New research by scientists at Manchester University, UK, has shed further light on Sudden Infant Death Syndrome (SIDS). The research has found that babies with particular variants of three genes are up to 14 times more likely to succumb to the condition.
The researchers, led by Dr David Drucker, compared DNA taken from 25 babies who had died from SIDS with DNA from unaffected infants. Significant differences were found in VEGF, a growth factor important in lung development and also associated with the immune system, and in two genes involved in immune responses (IL-6 and IL-10, both cytokines). Previous research by Dr Drucker's team, in collaboration with a group from Lancaster University, had found that SIDS is associated with common bacteria that can be found in the upper airways that infants less than a year old may lack immunity to. The new research proposes that babies with the particular gene variants may have a combination of under-developed lungs, compared with normal babies, and an excessive immune response to the common bacteria. Babies are most vulnerable between the ages of two and four months. Other risk factors, such as smoking and placing the baby in the wrong position while sleeping, add further danger to susceptible infants.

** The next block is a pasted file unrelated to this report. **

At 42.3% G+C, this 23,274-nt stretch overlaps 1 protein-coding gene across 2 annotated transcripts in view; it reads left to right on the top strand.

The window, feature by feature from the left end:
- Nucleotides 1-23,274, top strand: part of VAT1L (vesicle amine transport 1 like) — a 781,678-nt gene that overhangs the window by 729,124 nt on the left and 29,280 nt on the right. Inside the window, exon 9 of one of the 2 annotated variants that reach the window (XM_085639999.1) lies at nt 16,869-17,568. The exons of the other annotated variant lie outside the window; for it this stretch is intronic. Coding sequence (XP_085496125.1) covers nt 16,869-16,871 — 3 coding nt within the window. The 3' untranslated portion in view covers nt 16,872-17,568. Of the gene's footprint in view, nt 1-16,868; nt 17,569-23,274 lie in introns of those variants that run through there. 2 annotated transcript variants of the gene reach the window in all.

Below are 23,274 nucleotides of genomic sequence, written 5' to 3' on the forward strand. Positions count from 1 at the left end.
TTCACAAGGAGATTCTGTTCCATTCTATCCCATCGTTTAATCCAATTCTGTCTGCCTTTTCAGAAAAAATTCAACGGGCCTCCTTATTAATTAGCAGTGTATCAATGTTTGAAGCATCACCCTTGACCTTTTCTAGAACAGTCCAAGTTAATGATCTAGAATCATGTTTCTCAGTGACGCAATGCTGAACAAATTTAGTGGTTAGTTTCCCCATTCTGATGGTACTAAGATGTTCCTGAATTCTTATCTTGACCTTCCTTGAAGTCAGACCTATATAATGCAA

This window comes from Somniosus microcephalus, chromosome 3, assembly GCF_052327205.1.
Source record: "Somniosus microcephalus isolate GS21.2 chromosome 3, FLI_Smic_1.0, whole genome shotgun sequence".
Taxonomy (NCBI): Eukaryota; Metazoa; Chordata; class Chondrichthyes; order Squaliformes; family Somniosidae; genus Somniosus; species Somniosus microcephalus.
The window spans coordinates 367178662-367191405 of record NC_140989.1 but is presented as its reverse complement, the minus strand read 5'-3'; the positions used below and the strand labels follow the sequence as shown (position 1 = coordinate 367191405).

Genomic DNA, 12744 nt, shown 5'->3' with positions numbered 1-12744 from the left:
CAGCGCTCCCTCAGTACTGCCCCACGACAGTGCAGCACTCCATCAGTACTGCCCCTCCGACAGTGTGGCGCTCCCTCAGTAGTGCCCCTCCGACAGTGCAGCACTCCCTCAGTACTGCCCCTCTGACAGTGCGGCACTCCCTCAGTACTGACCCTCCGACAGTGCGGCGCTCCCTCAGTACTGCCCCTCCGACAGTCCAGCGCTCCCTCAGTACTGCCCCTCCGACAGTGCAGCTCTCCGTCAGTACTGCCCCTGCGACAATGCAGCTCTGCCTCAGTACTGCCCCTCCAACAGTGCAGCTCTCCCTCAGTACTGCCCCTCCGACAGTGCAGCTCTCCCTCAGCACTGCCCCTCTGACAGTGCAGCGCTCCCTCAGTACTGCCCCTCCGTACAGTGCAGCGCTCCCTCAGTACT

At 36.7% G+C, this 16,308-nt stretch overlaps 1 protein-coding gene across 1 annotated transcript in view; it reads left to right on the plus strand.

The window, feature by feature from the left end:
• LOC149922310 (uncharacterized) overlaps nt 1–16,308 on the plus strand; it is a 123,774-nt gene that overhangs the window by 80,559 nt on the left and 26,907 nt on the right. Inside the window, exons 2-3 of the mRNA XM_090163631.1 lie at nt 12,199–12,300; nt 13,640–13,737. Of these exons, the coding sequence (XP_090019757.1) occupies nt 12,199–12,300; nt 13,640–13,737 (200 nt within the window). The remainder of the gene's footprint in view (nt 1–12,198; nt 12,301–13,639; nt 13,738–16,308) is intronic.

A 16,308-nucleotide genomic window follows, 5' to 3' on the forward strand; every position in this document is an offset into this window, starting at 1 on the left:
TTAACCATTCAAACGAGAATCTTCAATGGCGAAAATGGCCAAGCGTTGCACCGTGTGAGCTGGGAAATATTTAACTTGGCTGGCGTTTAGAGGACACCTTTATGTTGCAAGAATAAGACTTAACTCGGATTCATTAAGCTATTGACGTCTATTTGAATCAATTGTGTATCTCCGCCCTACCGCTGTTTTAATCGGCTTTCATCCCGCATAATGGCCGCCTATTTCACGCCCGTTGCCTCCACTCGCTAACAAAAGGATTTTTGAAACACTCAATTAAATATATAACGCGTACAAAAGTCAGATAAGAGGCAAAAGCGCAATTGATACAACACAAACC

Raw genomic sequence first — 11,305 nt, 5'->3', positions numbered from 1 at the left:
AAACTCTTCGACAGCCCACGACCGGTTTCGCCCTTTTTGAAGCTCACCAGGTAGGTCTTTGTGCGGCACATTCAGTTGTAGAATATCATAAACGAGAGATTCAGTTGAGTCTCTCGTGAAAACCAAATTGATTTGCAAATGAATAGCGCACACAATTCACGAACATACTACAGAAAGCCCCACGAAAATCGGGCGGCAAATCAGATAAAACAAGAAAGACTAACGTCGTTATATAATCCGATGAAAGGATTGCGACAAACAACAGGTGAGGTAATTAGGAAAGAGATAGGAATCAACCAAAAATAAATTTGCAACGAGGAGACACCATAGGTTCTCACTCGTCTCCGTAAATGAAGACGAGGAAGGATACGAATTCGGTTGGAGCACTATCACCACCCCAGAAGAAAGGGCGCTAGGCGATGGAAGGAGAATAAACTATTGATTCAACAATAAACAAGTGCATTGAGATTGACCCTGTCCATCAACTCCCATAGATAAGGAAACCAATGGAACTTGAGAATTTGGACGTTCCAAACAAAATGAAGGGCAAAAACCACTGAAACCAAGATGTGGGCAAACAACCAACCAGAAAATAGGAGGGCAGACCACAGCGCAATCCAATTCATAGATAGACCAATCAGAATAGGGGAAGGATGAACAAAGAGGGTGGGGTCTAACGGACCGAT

Dr Drucker, speaking about the research, noted that as well as possible therapeutic application this new knowledge could also help to avoid miscarriages of justice. 'This research greatly advances our understanding of the basic causes of SIDS, which is not a single disease but a collection of different causes of death', he said, adding that 'being able to detect high-risk babies means that health care and social provision can be aimed at the most vulnerable infants. In theory, commercially available and licensed human immune serum could be given to those children most at risk'. He continued: 'Forensic scientists would be able to assess the likelihood of a baby dying from SIDS through genetic measurements and so help prevent the sort of tragic miscarriages of justice that have happened in the past'. The research is published in the journal Human Immunology.